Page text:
University of Cape Town’s Hair, the musical, defined the hippie era in 1960s America, and the creators of Bossiekop, a new stage show about the politics of hair in South Africa, are hoping their production will be more than just fringe theatre.
UCT students from areas such as Bellville, Elises River and Brackenfell are working together on the show, Bossiekop, which they hope will be a big hit on stage.
The show will debut at the Suidoosterfees 2019 on Freedom Day, Saturday April 27.
It discusses the issues of hair and how people are judged by it.
Show director Lance-Selae August, form Elsies River, says that when it comes to hair they had plenty to work with.
“The show unpacks the house dynamics and politics surrounding hair texture, discrimination and bullying at school, insecurities, sexism and the exoticism and commodification of the ‘kroeskop’ culture. This production will be performed in Afrikaans but contains English subtitles.”
Tamzin Williams, who plays the title character Allison AKA “Bossiekop” and comes from Bellville, says the show is important as it discusses issues that are the production tackles deep-rooted issues in the coloured community.
Ms Williams said: “Hair in the coloured community is something that is spoken about before a baby is even born, at every family event, when you’re getting ready for an occasion, and so on.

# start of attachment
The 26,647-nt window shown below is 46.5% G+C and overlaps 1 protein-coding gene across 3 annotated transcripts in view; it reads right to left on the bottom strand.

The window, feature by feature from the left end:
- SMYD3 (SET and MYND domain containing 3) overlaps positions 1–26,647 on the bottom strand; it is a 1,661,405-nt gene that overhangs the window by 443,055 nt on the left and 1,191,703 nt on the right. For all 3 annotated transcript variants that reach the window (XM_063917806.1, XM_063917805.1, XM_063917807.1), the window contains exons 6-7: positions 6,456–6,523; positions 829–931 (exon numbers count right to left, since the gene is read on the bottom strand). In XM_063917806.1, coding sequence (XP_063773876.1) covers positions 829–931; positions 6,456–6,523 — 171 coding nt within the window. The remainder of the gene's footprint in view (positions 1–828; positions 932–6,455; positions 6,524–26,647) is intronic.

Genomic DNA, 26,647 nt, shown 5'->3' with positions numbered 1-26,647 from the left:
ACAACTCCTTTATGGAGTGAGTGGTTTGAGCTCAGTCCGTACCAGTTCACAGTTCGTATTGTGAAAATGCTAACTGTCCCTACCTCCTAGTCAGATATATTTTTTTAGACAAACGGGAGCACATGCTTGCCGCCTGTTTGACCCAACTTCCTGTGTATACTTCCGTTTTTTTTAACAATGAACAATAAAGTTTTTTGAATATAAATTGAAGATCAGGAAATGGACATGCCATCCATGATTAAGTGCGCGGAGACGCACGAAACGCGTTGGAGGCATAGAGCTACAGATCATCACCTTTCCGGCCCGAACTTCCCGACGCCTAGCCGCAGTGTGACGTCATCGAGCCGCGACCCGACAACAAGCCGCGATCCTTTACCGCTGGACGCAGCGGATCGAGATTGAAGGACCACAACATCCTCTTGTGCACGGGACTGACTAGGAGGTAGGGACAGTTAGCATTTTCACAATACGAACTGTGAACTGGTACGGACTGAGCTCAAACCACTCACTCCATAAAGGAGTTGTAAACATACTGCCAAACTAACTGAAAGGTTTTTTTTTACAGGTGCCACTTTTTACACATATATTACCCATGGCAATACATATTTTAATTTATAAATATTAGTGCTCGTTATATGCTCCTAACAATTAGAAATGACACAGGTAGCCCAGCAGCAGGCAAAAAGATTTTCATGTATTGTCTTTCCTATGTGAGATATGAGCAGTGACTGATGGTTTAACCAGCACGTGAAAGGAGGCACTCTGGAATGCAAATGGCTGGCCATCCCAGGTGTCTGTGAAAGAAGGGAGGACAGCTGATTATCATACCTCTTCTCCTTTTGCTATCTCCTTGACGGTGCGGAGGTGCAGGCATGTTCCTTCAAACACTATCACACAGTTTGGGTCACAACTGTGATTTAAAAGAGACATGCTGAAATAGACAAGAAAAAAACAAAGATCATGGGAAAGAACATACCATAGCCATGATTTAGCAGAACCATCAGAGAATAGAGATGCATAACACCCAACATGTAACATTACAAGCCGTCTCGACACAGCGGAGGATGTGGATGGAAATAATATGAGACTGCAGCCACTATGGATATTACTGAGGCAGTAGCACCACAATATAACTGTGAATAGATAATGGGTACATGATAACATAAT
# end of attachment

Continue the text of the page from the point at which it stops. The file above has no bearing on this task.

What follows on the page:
“Schools also play a big role and enforce this notion of neatness, instead of allowing students to explore neatness with their own hair textures, they narrow the options that lead us to straighten our hair in the aim to achieve ‘neatness’.”
She says the show was created to address misconceptions around hair and help people embrace their natural locks.
The students worked on the show for just over a year and have held many rehearsals at the Hiddingh Campus in Gardens in the past few weeks.
Kim Adonis, from Brackenfell, says she’s “trembling with nerves”, but she’s pleased that after working for two weeks together they’ve come up with something original.
“We spent about two weeks devising the work as a collective. That means that the content is original and ours that makes me feel more comfortable than a foreign script. We’ve spent three weeks devising, writing and putting things on the floor. We’re heading into our fourth week of rehearsals now.”
Lance-Selae says he and Tamzin created the show, but the cast all contributed to the script and the overall production.
Mr August said: “The entire process took about a year, from conceptualising, to getting into the festival, to getting the ball rolling for rehearsals. We have only completed the script last week.”
Although Bossiekop is not the first production for all the members of the crew, the students hope the show can provide the platform for greater things in their future.
Tamzin, who is in the third year of her BA theatre and performance degree at UCT, dreams of appearing on stage and in film both locally and abroad.
Ms Williams said: “I have a passion for my craft, so I plan to hone it and work extremely hard at it.”
As the director, Lance-Selae, in his final year of a BA theatre and dance studies degree, says right now his focus is on making sure the show is a success.
“For the show, we are hoping for a showcase at the Baxter Theatre and at other festivals such as Stellenbosch University’s Woordfees, Klein Karoo Nasionale Kunstefees and even the Vrystaat Kunstefees.”
Tickets are R80. Book at Computicket.